Globally harmonized hazard communication – what’s it all about?
On Sept. 25, 2012, Oregon OSHA adopted federal OSHA’s “Globally Harmonized” hazard communication standard, which is based on the United Nations’ Globally Harmonized System (GHS) for classifying and labeling hazardous chemicals.
How has the hazard communication standard changed?
The key changes in the hazard communication standard, which affects chemical suppliers (manufacturers, importers, distributors) and employers whose employees may be exposed to hazardous chemicals, include:
- Hazard classification: Suppliers must review the chemical hazards in their products, then categorize and classify the hazards following specific criteria for health hazards, physical hazards, and mixtures.
- Labels: Suppliers must develop new product labels that include signal words, pictograms, and hazard statements for chemicals in each hazard class and category. Employers must ensure that their employees understand the meaning of each element on the new label.
- Safety Data Sheets: Safety Data Sheets (SDS) will replace Material Safety Data Sheets. Suppliers must prepare Safety Data Sheets for their products that follow a standardized 16-section format in conveying information about a hazardous chemical’s health effects and physical and chemical characteristics.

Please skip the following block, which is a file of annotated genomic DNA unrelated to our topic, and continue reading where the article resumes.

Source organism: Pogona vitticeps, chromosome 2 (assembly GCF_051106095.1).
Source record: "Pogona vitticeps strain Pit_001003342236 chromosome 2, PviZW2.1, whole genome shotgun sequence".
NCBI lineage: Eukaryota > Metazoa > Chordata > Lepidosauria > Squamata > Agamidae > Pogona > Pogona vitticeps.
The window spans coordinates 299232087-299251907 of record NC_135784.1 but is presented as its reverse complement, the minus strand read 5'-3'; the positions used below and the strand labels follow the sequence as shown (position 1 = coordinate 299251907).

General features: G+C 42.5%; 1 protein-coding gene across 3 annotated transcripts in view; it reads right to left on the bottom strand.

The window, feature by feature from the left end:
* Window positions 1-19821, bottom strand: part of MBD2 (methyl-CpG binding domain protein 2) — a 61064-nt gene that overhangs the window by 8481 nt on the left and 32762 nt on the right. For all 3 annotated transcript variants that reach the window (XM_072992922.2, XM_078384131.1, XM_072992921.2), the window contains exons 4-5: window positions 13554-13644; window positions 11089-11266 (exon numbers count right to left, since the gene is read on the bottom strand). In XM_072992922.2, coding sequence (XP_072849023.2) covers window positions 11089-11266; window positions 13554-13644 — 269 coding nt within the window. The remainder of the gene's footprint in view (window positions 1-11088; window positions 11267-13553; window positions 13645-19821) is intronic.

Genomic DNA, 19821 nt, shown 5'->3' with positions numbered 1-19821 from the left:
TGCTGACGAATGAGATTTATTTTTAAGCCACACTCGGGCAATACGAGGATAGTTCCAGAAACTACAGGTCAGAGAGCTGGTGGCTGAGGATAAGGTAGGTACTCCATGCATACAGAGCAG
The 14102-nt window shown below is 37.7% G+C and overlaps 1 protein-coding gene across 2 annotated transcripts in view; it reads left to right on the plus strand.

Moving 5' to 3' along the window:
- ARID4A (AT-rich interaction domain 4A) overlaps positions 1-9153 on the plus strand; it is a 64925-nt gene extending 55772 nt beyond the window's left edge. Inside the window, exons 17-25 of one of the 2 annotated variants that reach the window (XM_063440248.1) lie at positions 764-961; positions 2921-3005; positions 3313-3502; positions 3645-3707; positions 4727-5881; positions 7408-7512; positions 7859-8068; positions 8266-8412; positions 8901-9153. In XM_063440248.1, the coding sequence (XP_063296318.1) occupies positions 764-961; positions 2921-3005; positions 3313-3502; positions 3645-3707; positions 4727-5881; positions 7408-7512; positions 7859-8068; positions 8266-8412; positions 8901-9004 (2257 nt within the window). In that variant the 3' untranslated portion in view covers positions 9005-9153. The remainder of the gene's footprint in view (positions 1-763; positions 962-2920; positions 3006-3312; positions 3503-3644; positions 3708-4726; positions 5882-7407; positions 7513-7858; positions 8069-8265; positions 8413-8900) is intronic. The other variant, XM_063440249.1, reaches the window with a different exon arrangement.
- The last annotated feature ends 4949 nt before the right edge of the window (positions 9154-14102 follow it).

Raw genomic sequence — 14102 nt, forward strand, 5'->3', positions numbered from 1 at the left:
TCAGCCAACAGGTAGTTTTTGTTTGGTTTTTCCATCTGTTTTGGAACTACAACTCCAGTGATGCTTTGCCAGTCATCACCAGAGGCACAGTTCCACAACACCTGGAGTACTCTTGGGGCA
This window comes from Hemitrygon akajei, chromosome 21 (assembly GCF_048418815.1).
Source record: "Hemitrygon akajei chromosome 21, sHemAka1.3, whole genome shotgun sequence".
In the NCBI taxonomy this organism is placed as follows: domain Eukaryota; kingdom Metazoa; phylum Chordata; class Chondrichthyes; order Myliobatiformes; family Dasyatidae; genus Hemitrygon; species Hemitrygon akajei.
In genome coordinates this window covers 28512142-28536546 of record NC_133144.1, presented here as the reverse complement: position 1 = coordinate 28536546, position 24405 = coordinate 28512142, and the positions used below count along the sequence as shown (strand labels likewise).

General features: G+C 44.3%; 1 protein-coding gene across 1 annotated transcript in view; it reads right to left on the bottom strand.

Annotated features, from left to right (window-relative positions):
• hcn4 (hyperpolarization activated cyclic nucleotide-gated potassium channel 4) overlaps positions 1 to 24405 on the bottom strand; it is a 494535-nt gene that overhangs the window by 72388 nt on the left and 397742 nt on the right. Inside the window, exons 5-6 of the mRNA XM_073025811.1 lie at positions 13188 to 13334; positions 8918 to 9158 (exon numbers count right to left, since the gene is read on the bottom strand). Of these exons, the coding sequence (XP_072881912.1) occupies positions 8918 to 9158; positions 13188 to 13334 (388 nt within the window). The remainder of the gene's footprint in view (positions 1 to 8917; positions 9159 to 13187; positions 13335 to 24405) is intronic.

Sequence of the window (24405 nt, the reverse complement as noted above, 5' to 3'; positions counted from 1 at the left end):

Implementation dates for the hazard communication standard
Key implementation dates are:
- Dec. 1, 2013: Employers must train their employees on the elements in the new label system and on the new 16-section Safety Data Sheet format.
- June 1, 2015: Full implementation of the standard takes effect. Suppliers and employers must comply with all parts of the hazard communication standard.
- Dec. 1, 2015: Suppliers must re-label their old stock of chemicals. After Dec. 1, 2015, distributors must dispose of the old inventory, send it back to the manufacturer, or put new labels on it before they ship it to a customer.
- June 1, 2016: Employers must comply with the Safety Data Sheets and labeling requirements for substance-specific rules such as lead and asbestos.